If the Nex-7 has a low pass filter, it must be relatively weak as judged by the aliasing pattern noted on a Siemens star on an image published in DPReview. The pattern is very similar to that of the Leica M9, which definitely lacks a low pass filter. The shown images are at 100% with no re-sizing.

One can also calculate the resolution using the Siemens star, according to the method outlined by Bart van der Wolf. The star in the DPReview image has 60 bars per circumference, whereas Bart's chart has 144 bars per circumference, so one has to modify the formula to (60 / pi) / diameter from (144 / pi) / diameter. This method is independent of the image magnification. Bart's chart is sinusoidal, which is better than the sharp bars of the star used by DPReview, but I don't think that this would materially affect the results.

Using this method, I get 58 cy/mm or 0.39 cy/pixel for the Leica and 106 cy/mm or 0.42 cy/mm for the Sony. The picture height of the Sony is 15.6 mm, so the Sony would resolve 1654 cy/ph. Using the same crop for the Leica, one gets 905 cy/ph. If one uses the full frame of the Leica, the resolution is 1392 cy/ph. It does not make sense to crop the Leica if one wants to maintain the image quality for which one is paying.

Regards,

Bill
« Last Edit: December 19, 2011, 09:38:42 AM by bjanes » Logged
AlanG
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« Reply #28 on: December 19, 2011, 12:03:01 PM »
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It does not make sense to crop the Leica if one wants to maintain the image quality for which one is paying.

Regards,

Bill

Yes. But it also shows that the APS format, with a good lens, can deliver the quality that many people require and are used to getting from a Leica M9. It would be interesting to see a 100% comparison using a Summilux 75 on the M9 and a Summilux 50 on a Nex 7 of the same composition. Maybe if those images are close one could conclude that using 50 and longer Leica lenses on a Nex 7 for more reach makes a lot of sense.

I use Canon full frame cameras because my work requires high performance wide angles (17 & 24 TSE lenses especially) and this seems to be the best solution short of using an MF technical camera. But it looks like these higher res APS cameras will suit the needs of many photographers.  When you look at it, there really only are a few models of full frame cameras, so I guess the market spoke long ago. But the gap seems to be narrowing further, especially if you figure that most people won't really need a 50MP full frame model even if the lenses can make use of that resolution.  But perhaps such a camera will pull some users from considering MF.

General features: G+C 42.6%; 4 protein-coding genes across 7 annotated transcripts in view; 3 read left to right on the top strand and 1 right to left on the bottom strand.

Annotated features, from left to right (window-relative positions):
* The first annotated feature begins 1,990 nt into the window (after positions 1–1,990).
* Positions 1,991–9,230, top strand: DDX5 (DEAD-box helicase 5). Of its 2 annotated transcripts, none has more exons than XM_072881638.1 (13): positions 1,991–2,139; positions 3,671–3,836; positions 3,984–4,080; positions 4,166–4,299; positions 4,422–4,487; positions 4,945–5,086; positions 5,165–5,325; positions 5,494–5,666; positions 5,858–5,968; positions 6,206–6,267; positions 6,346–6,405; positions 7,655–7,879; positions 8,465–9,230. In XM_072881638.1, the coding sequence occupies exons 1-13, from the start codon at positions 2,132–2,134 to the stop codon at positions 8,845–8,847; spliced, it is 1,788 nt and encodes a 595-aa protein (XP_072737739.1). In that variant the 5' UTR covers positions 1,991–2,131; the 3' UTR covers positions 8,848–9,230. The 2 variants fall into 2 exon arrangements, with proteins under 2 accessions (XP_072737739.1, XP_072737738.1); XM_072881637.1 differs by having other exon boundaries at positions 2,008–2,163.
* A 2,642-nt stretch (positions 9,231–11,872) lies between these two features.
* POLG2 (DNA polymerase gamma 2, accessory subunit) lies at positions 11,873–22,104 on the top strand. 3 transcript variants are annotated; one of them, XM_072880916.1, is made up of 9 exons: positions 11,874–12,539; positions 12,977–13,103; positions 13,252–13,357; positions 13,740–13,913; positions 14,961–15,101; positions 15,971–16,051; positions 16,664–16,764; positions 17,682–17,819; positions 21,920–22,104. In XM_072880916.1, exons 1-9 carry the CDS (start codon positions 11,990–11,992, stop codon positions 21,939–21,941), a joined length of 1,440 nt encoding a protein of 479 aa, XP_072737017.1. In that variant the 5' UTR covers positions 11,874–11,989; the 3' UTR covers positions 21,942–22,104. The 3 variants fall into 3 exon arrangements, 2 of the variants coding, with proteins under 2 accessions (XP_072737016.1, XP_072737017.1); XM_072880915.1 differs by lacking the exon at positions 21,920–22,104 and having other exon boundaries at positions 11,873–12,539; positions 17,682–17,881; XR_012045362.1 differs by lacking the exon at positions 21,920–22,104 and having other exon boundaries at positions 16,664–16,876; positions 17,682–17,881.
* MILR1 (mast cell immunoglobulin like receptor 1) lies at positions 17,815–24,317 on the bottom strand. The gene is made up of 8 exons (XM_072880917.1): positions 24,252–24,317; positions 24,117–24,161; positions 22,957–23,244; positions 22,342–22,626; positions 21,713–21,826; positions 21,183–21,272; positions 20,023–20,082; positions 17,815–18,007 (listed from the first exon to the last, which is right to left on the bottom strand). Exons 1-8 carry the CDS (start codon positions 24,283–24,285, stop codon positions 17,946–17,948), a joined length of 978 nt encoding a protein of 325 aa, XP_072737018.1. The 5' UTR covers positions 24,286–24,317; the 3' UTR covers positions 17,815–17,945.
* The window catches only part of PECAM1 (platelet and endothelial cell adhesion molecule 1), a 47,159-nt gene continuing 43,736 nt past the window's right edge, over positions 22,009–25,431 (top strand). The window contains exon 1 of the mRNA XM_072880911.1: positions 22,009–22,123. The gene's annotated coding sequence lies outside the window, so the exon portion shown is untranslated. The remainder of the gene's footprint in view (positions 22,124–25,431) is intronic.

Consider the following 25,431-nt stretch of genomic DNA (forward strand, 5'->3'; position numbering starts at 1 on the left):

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ErikKaffehr
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« Reply #29 on: December 19, 2011, 03:28:49 PM »
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Hi!


18*(1654/1392)^2=25 ;-)

Best regards
Erik



If the Nex-7 has a low pass filter, it must be relatively weak as judged by the aliasing pattern noted on a Siemens star on an image published in DPReview. The pattern is very similar to that of the Leica M9, which definitely lacks a low pass filter. The shown images are at 100% with no re-sizing.

One can also calculate the resolution using the Siemens star, according to the method outlined by Bart van der Wolf. The star in the DPReview image has 60 bars per circumference, whereas Bart's chart has 144 bars per circumference, so one has to modify the formula to (60 / pi) / diameter from (144 / pi) / diameter. This method is independent of the image magnification. Bart's chart is sinusoidal, which is better than the sharp bars of the star used by DPReview, but I don't think that this would materially affect the results.

Using this method, I get 58 cy/mm or 0.39 cy/pixel for the Leica and 106 cy/mm or 0.42 cy/mm for the Sony. The picture height of the Sony is 15.6 mm, so the Sony would resolve 1654 cy/ph. Using the same crop for the Leica, one gets 905 cy/ph. If one uses the full frame of the Leica, the resolution is 1392 cy/ph. It does not make sense to crop the Leica if one wants to maintain the image quality for which one is paying.

Regards,

Bill
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kers
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« Reply #30 on: December 19, 2011, 03:40:29 PM »
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Maybe I have missed it,
but is the Nex7 (Nex 5n) camera very silent?